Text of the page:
Trump’s Approval Rating Sinks to 42 Percent in Texas: Your Texas Roundup
Plus: Ken Paxton is set for a trial around the holidays, Austin loses it’s title as the best city to live in, and a trucking company comes under fire after the death of ten immigrants in a trailer.
QUOTE OF THE DAY
“He sat there and held her and petted her and talked to her and put the mask on. It was amazing to see.”
—Jaime Telfeyan, of Leander, to KTBC. Telfeyan’s house burned down after it was struck by lightning earlier this week, but firefighters managed to save her two cats, two-month-old Rainbow Cupcake and two-year-old Mr. Butterworth. After firefighters found the cats inside, Leander Fire Department Lieutenant Tony Anguiano helped rehabilitate the animals with a tiny little oxygen mask and some petting.
Donald Trump won Texas by a decisive nine points in the November election, but now the president’s approval rating is underwater. According to a new Gallup poll measuring the average job approval rating over his first six months in office, only 42 percent of Texans approve of his performance. Texas is among 31 states across the country where the majority of poll respondents disapprove of the job Trump has done since the election, according to CNN. And the Lone Star State is one of ten other states where Trump’s approval rating has flipped after voting for him in November, joined by Indiana, Ohio, Iowa, Georgia, Florida, Arizona, Pennsylvania, Wisconsin, Michigan, and North Carolina. The only states with a larger net loss than Texas are Michigan and North Carolina, and Texas is tied with Indiana for the biggest gap between Trump’s margin of victory in November and his net job approval—a difference of eighteen points. As Vox notes, Gallup’s method of polling “all adults” might inflate the impact of Texas’s Hispanic voters, who historically have lower election turnout rates (in a recent poll by Texas Lyceum, 61 percent of Texas Hispanics disapproved of the job Trump is doing). But the overall numbers are still pretty shocking for a state that’s been solid red for decades.
MEANWHILE, IN TEXAS
Holly Jolly Trial
After playing a game of Judge Shuffle, Attorney General Ken Paxton finally has his trial date set. Paxton is scheduled for a holiday-time trial, with jury selection starting December 1 and testimony beginning on December 11 for his securities fraud case, according to the Houston Chronicle. District Judge Robert Johnson, a fresh face in the 177th Criminal Court, made the decision in a hearing on Thursday, the second hearing Johnson has presided over since he was assigned the case after it was moved from Paxton’s home of Collin County to Harris County. Paxton’s trial had originally been scheduled for May, and it was moved to September before it was again pushed back as Paxton’s attorneys sparred with prosecutors over where the case would be heard and by whom. If it seems as though Paxton’s case has been dragging on forever, it’s because it has. He was originally indicted in July 2015.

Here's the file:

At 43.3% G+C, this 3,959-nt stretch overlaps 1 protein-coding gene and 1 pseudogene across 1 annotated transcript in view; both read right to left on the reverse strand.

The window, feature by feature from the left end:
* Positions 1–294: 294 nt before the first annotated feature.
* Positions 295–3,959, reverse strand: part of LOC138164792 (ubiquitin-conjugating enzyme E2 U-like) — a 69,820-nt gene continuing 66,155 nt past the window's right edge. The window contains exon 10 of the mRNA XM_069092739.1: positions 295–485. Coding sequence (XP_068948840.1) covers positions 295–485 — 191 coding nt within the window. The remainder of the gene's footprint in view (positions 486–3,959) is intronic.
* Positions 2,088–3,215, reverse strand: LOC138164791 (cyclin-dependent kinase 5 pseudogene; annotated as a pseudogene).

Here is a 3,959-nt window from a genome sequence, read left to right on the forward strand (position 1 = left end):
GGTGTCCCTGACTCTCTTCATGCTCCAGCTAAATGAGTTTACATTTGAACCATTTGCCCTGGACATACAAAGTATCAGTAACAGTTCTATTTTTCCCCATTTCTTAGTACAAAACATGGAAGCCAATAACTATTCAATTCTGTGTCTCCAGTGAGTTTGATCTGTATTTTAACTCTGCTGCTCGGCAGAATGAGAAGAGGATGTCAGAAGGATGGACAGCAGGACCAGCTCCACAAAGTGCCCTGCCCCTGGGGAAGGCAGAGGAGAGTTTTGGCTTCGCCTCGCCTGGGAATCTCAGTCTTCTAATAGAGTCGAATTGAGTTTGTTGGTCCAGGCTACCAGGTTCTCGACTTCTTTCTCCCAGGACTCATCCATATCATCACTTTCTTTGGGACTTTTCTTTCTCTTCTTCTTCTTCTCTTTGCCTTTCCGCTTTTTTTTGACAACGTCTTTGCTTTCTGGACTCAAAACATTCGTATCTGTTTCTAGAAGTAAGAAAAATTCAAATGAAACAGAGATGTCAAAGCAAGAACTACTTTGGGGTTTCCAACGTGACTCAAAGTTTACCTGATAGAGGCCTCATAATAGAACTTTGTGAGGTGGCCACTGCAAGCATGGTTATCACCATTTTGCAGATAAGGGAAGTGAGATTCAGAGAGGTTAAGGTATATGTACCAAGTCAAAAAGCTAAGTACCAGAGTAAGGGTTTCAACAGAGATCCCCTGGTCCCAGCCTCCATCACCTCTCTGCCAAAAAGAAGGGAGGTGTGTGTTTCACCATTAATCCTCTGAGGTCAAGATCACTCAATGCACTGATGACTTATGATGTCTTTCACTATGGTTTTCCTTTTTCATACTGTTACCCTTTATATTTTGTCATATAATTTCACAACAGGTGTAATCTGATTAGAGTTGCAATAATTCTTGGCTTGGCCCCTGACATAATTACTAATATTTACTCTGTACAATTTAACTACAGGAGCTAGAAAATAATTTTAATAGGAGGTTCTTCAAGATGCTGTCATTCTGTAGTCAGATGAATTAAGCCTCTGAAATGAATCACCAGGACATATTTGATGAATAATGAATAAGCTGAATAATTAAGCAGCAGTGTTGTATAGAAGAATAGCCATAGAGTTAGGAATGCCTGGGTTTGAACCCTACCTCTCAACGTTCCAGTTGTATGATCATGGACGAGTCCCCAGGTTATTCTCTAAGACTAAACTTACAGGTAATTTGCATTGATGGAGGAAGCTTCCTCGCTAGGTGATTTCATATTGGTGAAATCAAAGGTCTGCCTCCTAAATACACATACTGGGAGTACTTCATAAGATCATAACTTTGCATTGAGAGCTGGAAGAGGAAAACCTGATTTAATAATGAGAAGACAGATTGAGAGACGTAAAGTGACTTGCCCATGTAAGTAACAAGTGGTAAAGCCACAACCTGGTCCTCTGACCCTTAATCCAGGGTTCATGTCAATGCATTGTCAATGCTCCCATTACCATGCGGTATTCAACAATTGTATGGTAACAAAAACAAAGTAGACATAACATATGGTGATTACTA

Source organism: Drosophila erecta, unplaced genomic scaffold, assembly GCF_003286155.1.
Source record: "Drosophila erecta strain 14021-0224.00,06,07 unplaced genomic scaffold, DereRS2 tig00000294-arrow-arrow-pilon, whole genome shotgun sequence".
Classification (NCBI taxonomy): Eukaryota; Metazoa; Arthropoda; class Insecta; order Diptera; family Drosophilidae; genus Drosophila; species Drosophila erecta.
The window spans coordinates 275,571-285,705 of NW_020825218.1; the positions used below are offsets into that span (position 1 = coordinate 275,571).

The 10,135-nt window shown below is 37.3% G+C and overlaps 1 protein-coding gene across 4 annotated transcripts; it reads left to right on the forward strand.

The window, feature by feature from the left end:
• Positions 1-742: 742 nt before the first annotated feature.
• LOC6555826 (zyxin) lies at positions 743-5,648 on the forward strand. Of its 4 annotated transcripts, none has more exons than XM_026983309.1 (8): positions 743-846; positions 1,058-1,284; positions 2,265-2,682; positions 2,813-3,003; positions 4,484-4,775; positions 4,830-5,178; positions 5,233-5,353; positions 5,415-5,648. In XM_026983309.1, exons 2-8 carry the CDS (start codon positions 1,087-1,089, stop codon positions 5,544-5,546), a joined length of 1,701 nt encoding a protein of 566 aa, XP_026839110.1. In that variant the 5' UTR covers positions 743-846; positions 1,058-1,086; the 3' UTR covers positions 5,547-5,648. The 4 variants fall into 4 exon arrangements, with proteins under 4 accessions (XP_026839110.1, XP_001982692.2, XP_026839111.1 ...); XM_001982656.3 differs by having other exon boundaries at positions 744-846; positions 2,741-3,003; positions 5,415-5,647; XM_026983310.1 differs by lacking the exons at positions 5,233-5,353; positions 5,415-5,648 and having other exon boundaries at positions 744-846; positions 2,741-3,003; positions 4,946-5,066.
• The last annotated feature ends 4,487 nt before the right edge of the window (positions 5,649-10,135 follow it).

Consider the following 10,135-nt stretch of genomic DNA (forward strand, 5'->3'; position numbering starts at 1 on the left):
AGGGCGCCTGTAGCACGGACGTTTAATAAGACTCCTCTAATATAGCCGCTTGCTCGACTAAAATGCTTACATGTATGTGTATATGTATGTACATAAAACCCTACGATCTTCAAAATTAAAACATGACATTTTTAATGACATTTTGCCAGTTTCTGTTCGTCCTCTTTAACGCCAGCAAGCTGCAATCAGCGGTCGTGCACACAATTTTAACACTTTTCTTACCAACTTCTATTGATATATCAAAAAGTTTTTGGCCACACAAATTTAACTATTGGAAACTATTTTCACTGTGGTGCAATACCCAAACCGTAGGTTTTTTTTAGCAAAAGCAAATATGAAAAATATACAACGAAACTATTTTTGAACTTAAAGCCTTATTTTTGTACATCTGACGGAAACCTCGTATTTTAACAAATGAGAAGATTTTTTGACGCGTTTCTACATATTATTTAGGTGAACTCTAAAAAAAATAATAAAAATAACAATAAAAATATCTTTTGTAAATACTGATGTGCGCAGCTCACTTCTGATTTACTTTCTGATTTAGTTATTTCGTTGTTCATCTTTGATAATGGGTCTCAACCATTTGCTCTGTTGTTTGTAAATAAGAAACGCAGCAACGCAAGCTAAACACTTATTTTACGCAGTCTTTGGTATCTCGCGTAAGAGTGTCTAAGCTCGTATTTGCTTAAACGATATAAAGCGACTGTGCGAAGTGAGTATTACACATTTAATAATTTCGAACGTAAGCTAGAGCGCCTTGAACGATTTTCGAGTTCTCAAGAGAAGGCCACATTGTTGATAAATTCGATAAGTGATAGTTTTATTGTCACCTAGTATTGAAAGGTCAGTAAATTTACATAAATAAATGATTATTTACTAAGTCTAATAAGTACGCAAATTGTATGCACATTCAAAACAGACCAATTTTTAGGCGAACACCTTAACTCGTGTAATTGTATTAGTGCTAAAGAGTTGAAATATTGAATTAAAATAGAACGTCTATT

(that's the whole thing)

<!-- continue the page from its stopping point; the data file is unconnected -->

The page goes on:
Fall From Grace
Austin frequently tops a lot of “best of” lists, and since 2015 it’s held down the number-one spot in WalletHub’s “Best Big Cities to Live In” survey. But no more. WalletHub’s latest study saw Austin drop precipitously from number one all the way down to lowly number six, beat out by Virginia Beach, Seattle, Pittsburgh, San Diego, and Colorado Springs, according to the Austin American-Statesman. Of course, there’s nothing to be ashamed of as the sixth-best city in the country, but Austin seems to have been sunk by its low affordability rating (32 out of 62 cities ranked), a number that doesn’t seem like it will get any better in the near future. Texas was well-represented on the list, with eight cities in all. Austin was joined by El Paso (ranked 25), Arlington (30), Forth Worth (33), San Antonio (35), Dallas (43), Corpus Christi (47), and Houston (48). The only state to land more cities on the list was California.
Following the deaths of ten people who were found trapped in the trailer of one of Pyle Transportation’s trucks, the company is now under fire for its troubling history of shady business practices, according to the Associated Press. Dozens of immigrants were found trapped in a sweltering truck in a San Antonio Walmart parking lot last weekend, and the driver, James Bradley Jr., was charged on Monday for the deaths. Pyle said that it didn’t know anything about what federal authorities have called a sophisticated smuggling operation that’s been linked to a Mexican cartel, but federal regulators have launched an investigation into the company’s safety record, which isn’t great. The Iowa-based company’s owners have previously found themselves in trouble with regulators for falsifying records, refusing to pay taxes, and falling out of safety compliance. The company has also been sued for failing to pay drivers, and some former drivers told the AP that Pyle “routinely pushed them to violate federal safety rules.” As one ex-driver told the AP, Pyle is a good place to work only “if you don’t like rules.”
WHAT WE’RE READING
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Baylor will have to produce the original documents, not summaries, of sexual assault reports since 2003 Waco Tribune-Herald
A Tom Bean city councilman was let go on a DWI Saturday, then was arrested in another drunk driving incident Thursday Sherman Herald Democrat
A white teenage girl in Denison was indicted for falsely claiming she was raped and kidnapped by three black men Sherman Herald Democrat
The leader of the Irving-based Boy Scouts of America apologized for the “political rhetoric” in Trump’s speech Dallas Morning News
A clown in Jacksonville changed his legal name to KornPop KYTX